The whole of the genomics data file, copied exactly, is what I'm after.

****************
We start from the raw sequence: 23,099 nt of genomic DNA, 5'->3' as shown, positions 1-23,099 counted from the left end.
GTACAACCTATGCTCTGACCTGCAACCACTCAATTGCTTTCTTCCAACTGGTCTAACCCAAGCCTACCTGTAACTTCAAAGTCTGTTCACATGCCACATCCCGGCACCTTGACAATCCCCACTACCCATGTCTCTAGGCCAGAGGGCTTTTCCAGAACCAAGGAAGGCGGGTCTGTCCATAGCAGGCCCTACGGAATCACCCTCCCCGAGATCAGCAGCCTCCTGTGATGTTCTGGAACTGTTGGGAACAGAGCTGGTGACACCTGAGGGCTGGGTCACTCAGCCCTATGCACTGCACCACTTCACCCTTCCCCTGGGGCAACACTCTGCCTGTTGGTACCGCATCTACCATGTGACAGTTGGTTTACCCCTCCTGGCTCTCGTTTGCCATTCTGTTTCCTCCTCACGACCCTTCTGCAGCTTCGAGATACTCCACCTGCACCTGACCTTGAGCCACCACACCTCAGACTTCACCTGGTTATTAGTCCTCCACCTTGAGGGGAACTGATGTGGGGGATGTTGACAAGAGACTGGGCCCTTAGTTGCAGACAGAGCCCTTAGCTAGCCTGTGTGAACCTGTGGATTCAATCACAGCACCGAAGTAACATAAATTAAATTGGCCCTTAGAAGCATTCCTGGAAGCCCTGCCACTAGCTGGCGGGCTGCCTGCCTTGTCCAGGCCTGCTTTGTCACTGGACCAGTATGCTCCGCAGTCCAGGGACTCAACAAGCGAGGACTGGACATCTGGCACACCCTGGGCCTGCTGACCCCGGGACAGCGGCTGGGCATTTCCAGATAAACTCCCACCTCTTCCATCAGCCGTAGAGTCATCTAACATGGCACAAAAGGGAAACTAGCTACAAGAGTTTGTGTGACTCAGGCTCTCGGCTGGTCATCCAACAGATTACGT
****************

We start from the raw sequence: 23,099 nt of genomic DNA, 5'->3' as shown, positions 1-23,099 counted from the left end.
GTACAACCTATGCTCTGACCTGCAACCACTCAATTGCTTTCTTCCAACTGGTCTAACCCAAGCCTACCTGTAACTTCAAAGTCTGTTCACATGCCACATCCCGGCACCTTGACAATCCCCACTACCCATGTCTCTAGGCCAGAGGGCTTTTCCAGAACCAAGGAAGGCGGGTCTGTCCATAGCAGGCCCTACGGAATCACCCTCCCCGAGATCAGCAGCCTCCTGTGATGTTCTGGAACTGTTGGGAACAGAGCTGGTGACACCTGAGGGCTGGGTCACTCAGCCCTATGCACTGCACCACTTCACCCTTCCCCTGGGGCAACACTCTGCCTGTTGGTACCGCATCTACCATGTGACAGTTGGTTTACCCCTCCTGGCTCTCGTTTGCCATTCTGTTTCCTCCTCACGACCCTTCTGCAGCTTCGAGATACTCCACCTGCACCTGACCTTGAGCCACCACACCTCAGACTTCACCTGGTTATTAGTCCTCCACCTTGAGGGGAACTGATGTGGGGGATGTTGACAAGAGACTGGGCCCTTAGTTGCAGACAGAGCCCTTAGCTAGCCTGTGTGAACCTGTGGATTCAATCACAGCACCGAAGTAACATAAATTAAATTGGCCCTTAGAAGCATTCCTGGAAGCCCTGCCACTAGCTGGCGGGCTGCCTGCCTTGTCCAGGCCTGCTTTGTCACTGGACCAGTATGCTCCGCAGTCCAGGGACTCAACAAGCGAGGACTGGACATCTGGCACACCCTGGGCCTGCTGACCCCGGGACAGCGGCTGGGCATTTCCAGATAAACTCCCACCTCTTCCATCAGCCGTAGAGTCATCTAACATGGCACAAAAGGGAAACTAGCTACAAGAGTTTGTGTGACTCAGGCTCTCGGCTGGTCATCCAACAGATTACGT